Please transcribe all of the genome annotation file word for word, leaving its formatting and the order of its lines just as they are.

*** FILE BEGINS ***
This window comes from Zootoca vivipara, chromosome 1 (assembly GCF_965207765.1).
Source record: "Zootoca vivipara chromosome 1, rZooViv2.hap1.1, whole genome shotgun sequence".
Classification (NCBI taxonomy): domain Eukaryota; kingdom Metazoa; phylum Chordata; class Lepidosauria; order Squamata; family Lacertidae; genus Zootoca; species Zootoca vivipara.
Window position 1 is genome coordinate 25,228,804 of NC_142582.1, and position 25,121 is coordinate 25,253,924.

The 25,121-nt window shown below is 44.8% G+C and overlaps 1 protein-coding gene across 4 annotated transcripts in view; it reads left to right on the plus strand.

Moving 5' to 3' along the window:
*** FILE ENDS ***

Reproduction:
This window comes from Zootoca vivipara, chromosome 1 (assembly GCF_965207765.1).
Source record: "Zootoca vivipara chromosome 1, rZooViv2.hap1.1, whole genome shotgun sequence".
Classification (NCBI taxonomy): domain Eukaryota; kingdom Metazoa; phylum Chordata; class Lepidosauria; order Squamata; family Lacertidae; genus Zootoca; species Zootoca vivipara.
Window position 1 is genome coordinate 25,228,804 of NC_142582.1, and position 25,121 is coordinate 25,253,924.

The 25,121-nt window shown below is 44.8% G+C and overlaps 1 protein-coding gene across 4 annotated transcripts in view; it reads left to right on the plus strand.

Moving 5' to 3' along the window: